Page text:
Microscopic Terrors

 Shelf fungus on a tree trunk.
Last night my kids wanted to play with the microscope. My nice microbiology grade microscope. So I pulled it down and they went around the yard picking things to smash between two glass slides.

At one point I suggested looking at some tree poop (those long, dangly pollen filled oak things that show up every spring). They were reluctant, as they were in a flower petal and leaf mood, but eventually agreed. I situated the strand on the slide and focused it on the microscope.

What on earth was THAT? Did that speck just wiggle?!?!?

Sure enough, there were dozens of tiny mites scrawling around on the surface, invisible to the naked eye.

The kids were ecstatic!

“Mommy! That looks JUST like an alien!!!!” (Because they have seen so many aliens in real life…)

I want my own electron microscope. Wouldn’t it be so cool to show the kids the depth of beauty living under the surface of what we can’t see?!??!?!

This morning, as I was sitting out on the porch barefoot, eating breakfast with the kids (Mommy thinks crumbs are much more fun outside), I kept feeling itchy, crawling sensations on my feet. Who knows if there really were mites crawling on my toes from that tree poop but my mind and my toes sure were convinced.

Sometimes, perhaps, there are things it is just better not knowing…

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85 thoughts on “Microscopic Terrors

  1. Ahhh, the beauty of the microscopic world. I had my first lab quality microscope at about 12 years old (it was used but in good condition). I spent hours at a time just marveling at the structure and detail of the small world. You’re right Victo there is a whole world of critters that is too small for the naked eye. The one that bugs me when i think about it are the mites that eat our dead skin cells and that are everywhere we are – especially in our beds.Makes me shiver just writing it. But they are there for our benefit and do an important job. If you want an SEM, you can buy a good quality used machine for home on eBay for between $10,000 and $20,000 http://www.ebay.com/bhp/scanning-electron-microscope. Ha!

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  2. One of my fondest dreams is owning my own electron microscope, and the other is owning my own brain scanner. I would spend all day just watching what parts of my brain showed activity when I wiggled my toes, or thought about travelling to Mars, or, well, you get it. Thanks for the post that triggered the dream yet again. It’s part of why I drop by here so often.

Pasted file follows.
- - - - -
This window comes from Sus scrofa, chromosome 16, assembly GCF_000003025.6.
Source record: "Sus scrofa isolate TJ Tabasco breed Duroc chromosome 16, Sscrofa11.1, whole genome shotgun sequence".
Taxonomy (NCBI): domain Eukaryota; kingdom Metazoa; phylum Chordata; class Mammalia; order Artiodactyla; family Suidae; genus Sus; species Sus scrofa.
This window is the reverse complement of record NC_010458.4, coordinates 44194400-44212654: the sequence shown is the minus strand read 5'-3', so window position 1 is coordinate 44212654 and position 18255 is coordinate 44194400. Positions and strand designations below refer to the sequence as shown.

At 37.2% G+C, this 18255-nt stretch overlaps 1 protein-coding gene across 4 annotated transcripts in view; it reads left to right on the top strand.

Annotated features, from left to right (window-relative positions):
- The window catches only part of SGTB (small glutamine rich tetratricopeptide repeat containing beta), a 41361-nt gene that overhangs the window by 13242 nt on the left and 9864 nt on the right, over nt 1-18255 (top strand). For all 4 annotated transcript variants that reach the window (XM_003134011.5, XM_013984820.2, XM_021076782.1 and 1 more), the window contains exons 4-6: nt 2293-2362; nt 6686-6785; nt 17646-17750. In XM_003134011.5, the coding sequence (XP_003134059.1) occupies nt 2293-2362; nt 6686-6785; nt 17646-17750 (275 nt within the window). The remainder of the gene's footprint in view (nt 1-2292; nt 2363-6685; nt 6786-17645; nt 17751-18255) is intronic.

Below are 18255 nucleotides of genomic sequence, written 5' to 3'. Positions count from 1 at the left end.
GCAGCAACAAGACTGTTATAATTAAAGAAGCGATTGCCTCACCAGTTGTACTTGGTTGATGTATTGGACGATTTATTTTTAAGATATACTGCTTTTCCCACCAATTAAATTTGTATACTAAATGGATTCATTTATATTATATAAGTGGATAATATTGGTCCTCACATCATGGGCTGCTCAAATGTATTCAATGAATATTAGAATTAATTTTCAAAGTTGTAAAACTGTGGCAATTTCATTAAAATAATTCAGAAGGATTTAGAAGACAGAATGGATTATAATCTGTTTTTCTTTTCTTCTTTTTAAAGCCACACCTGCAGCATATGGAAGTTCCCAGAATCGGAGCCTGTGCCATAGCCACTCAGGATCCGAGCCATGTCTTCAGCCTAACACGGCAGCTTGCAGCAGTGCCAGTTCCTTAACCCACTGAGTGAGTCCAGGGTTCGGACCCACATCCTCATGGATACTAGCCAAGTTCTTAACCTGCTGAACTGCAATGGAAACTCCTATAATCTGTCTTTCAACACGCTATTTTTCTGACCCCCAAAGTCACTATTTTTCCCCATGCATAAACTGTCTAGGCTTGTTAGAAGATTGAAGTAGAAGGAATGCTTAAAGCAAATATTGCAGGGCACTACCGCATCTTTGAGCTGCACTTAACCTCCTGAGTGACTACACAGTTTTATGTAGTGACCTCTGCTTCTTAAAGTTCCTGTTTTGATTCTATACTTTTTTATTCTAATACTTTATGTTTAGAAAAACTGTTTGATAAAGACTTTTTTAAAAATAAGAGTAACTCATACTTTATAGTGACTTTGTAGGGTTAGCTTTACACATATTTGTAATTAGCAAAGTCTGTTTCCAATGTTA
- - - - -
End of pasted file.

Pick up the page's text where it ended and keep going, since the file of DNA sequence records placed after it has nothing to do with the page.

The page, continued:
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  3. This was fun. I had a good chuckle at the “aliens” bit.

    I use the scope quite often when examining my mineral specimens. The smaller crystals tend to be the best in terms of condition and “text book” quality. Two or three times I’ve been taken by surprise when a critter revealed itself marching about the matrix of the piece. Like he owned the place, or something.

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  4. Who’d eat curds and cheeses if we had microscopic vision? I used to bring in flowers and petals and look at them on the slit-lamp at high mag. Less power than a microscope but I’d often come across some tiny little insect nestled between the petals and my fingers would get that creepy crawly sensation immediately even though I could see it wasn’t on me. Not that I’d feel a thing even if a thousand of them clambered all up on me. ๐Ÿ˜€

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  5. Hey, Babe, There just ain’t no thing it ain’t worth looking at. Looking at poop is cool. Looking in your heart is cool. Looking at the dude next door is cool. Tell that little Valiant and that little Bug that they are all cool. You are not so bad yourself.

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    • I cannot wait until they are old enough for the X-files! You brought forth a memory, though, about the microscope. I remember having trouble with it at first, too. Took a while to figure out how to place my eyes and look through it right when I first started using one…. I had forgotten about that.

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  6. After takin an invertebrate zoology course, I could hardly walk barefoot in sand. It still takes a lot of effort for me to go deeper than thigh deep in sea/lake water. There are so many microscopic, creepy, spirally organisms that have no place under my toenails or in… You know where…

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  7. Microscopes really are great ways to discover how detailed the world we live in is, and how much of it is deeply disturbing. I just fended off a friend who hoped to give us a microscope. I can only imagine what our pet rabbit would look like really close up.

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  8. Finally getting some time to catch up on some reading. What a great idea to do with your kiddos! Mine are on a caterpillar and butterfly kick right now…I don’t see smooshing either of those two items between slides ๐Ÿ™‚ and I agree with you…crumbs are best left outside …

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  9. Pingback: My Article Read (5-24-2015) | My Daily Musing

  10. Ever since I learned that my dog and cat dander allergies were actually more likely allergies to the feces of the mites that eat dog and kitty dander, I have had an intense antipathy to those dastardly creatures. Let them eat what and where they will, but they should clean up after themselves.

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